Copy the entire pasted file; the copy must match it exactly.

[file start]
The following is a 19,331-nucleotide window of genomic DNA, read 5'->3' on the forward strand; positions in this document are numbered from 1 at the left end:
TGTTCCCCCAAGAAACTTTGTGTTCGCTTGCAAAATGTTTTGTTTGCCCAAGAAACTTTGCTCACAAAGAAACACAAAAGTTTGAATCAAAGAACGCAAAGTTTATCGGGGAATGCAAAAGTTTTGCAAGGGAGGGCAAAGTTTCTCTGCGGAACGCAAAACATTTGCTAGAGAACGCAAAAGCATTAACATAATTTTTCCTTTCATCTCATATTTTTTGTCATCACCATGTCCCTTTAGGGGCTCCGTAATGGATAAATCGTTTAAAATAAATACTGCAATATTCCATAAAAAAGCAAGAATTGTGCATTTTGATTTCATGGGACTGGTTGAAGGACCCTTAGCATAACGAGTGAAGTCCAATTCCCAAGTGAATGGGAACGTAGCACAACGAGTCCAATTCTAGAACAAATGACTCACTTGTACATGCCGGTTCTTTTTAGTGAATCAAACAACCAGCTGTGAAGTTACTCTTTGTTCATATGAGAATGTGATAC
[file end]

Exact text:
The following is a 19,331-nucleotide window of genomic DNA, read 5'->3' on the forward strand; positions in this document are numbered from 1 at the left end:
TGTTCCCCCAAGAAACTTTGTGTTCGCTTGCAAAATGTTTTGTTTGCCCAAGAAACTTTGCTCACAAAGAAACACAAAAGTTTGAATCAAAGAACGCAAAGTTTATCGGGGAATGCAAAAGTTTTGCAAGGGAGGGCAAAGTTTCTCTGCGGAACGCAAAACATTTGCTAGAGAACGCAAAAGCATTAACATAATTTTTCCTTTCATCTCATATTTTTTGTCATCACCATGTCCCTTTAGGGGCTCCGTAATGGATAAATCGTTTAAAATAAATACTGCAATATTCCATAAAAAAGCAAGAATTGTGCATTTTGATTTCATGGGACTGGTTGAAGGACCCTTAGCATAACGAGTGAAGTCCAATTCCCAAGTGAATGGGAACGTAGCACAACGAGTCCAATTCTAGAACAAATGACTCACTTGTACATGCCGGTTCTTTTTAGTGAATCAAACAACCAGCTGTGAAGTTACTCTTTGTTCATATGAGAATGTGATAC